In the first year of the program mothers came to the PCDCs. Mothers and their children spent 3 half-days per week at the center. Mothers started off as observers, watching the professional educators work with their children. In the second year, this first cohort of mothers was in the center for 4 half-days per week and became understudy/assistant teachers to the second cohort of mothers entering the program. Thus, each mother in the program learned through observation of professional educators and teaching of other mothers. During the second year, mothers also came to the PCDC 1 full-day a week for classes in health, social services, child development, and adult growth. In the last months of the program, mothers attended 5 full-days a week, working with their children, teaching other mothers, and taking classes.
Families entered the program when their babies were 2 months old. Both versions of the parent training program—home visit and center-based—were available at this PCDC. The contents of the versions were similar, but group discussions occurred only in the center-based training program. The home visit parent training program was similar to the model that was employed in Houston, and the center-based program was similar to the model used in Birmingham. However, in New Orleans, the discussion topics and teaching methods concentrated more on the personal development of mothers than did the other two sites, which placed more attention on the children.
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Both studies report some positive outcomes and significant findings; however, the preponderance of evidence in these studies indicates that the program had no effects on children’s behavior.
Johnson and Walker (1991) found no statistically significant differences between the control groups and the Parent–Child Development Center (PCDC) groups for individual subject grades or total grade score.
Iowa Basic Skills Tests
There were significant group differences found on three verbal scales and on the Composite score of the Iowa Basic Skills Tests. The PCDC group scored higher than the control group did on the Vocabulary, Reading, and Language scales. However, this effect was not evident in the Spelling or Arithmetic scales. On these measures, both the program and control group were statistically equivalent. Further investigation by gender revealed that girls scored higher than boys, regardless of group assignment, on the Composite score as well as the Language, Spelling, and Arithmetic scales.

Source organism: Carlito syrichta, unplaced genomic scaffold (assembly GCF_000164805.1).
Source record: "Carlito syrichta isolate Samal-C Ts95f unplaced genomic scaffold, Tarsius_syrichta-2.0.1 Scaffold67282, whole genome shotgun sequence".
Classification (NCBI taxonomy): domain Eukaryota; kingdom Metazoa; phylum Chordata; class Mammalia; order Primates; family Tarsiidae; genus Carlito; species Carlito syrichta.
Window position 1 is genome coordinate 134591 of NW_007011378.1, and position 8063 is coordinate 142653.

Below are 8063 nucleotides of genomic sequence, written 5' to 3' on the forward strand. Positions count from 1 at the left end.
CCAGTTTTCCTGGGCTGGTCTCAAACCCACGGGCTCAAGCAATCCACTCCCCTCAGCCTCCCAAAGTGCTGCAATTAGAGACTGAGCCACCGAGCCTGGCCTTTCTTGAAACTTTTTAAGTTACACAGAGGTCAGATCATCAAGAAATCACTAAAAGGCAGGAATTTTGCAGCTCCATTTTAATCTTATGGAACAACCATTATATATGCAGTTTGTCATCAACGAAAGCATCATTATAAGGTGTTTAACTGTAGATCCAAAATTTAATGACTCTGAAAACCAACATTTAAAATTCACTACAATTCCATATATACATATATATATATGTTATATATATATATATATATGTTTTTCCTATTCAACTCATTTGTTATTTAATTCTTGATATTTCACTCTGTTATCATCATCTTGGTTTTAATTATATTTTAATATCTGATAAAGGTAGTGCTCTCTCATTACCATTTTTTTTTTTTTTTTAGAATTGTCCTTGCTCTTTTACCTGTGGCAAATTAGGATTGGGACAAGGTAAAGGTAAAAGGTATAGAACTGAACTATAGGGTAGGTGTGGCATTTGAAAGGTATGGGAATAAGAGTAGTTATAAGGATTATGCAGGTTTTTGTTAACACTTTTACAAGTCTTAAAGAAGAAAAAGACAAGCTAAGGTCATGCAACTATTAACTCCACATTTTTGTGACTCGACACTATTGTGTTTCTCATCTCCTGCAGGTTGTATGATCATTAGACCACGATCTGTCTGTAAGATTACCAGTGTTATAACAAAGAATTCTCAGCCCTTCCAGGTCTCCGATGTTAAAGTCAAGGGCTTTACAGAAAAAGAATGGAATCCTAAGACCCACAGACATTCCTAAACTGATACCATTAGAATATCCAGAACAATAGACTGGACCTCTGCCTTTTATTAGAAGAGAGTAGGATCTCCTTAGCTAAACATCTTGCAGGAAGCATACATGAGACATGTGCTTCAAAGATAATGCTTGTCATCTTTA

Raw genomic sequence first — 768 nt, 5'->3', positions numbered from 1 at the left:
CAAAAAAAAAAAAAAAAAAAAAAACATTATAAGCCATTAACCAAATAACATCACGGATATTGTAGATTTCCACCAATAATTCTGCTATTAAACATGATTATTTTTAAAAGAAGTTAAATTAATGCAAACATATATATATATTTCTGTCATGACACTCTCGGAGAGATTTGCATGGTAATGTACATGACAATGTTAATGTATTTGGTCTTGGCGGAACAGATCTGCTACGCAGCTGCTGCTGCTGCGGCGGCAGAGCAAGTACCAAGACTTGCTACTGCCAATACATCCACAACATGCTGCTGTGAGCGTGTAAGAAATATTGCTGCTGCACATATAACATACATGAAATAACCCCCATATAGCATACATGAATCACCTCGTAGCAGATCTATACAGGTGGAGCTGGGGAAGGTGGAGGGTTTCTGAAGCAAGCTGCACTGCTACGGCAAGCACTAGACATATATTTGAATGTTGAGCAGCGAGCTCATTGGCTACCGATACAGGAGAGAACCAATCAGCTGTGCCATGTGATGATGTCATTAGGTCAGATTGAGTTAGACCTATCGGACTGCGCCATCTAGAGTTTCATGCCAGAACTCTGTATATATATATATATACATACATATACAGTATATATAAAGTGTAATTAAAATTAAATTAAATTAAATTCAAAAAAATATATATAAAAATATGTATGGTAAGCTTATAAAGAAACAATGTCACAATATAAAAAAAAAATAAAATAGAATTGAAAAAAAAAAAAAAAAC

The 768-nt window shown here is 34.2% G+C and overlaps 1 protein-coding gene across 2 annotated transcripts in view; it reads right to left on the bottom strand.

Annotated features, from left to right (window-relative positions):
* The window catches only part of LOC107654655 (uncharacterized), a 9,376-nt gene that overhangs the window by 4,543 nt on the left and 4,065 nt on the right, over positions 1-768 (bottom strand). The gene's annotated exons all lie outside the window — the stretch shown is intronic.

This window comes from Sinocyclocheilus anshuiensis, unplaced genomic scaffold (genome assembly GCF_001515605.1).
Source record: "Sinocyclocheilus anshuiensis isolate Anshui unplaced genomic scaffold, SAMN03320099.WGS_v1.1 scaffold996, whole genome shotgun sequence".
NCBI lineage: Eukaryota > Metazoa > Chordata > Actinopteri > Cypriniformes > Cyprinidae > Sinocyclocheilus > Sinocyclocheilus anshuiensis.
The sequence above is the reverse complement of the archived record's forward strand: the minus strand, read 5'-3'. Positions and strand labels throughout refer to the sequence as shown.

Classroom Behavior Inventory
Students in the control groups were rated as being significantly more hostile than those in the program groups. Examination of the groups by gender revealed that program group boys were significantly less dependent than control group boys were. No differences were evident for girls, regardless of group assignment, in dependency. There also was no difference among the genders and program types by Task Orientation.
Retention in Grade and Special Resources
Although on virtually all measures, program children seemed to do better in school, none of the differences were statistically significant in regard to retention in grade and referral to special resources. Despite the higher scores achieved on portions of the Iowa Tests of Basic Skills, the PCDC children stayed in grade level or received special resources equivalent to control group children. There were no gender differences on these measures, either. Despite some positive outcomes on their achievement tests, PCDC participants did not perform significantly different in school from the control group.
Johnson (2006) found that, across all measures, there were no statistically significant differences between the control groups and the PCDC groups. The program appears to have no sustained effect on child behavior.
Child Behavior Checklist
There were no statistically significant differences for internal, external, or total behavioral problems between the PCDC program group and the control group across the three sites.
Child Behavior Inventory
There was no statistically significant differences between the PCDC program groups and the control groups at any of the three sites on the hostility measure of the Classroom Behavior Inventory.
Mother and Teacher Observations
Mothers and teachers completed behavioral observations of the PCDC group and control group children in this study. Program group children were no different from control group children on measures of problem behavior or delinquency across all three sites. There were no statistically significant differences between the PCDC program groups and the control groups for perceived child behavioral problems. These same findings hold true for delinquency.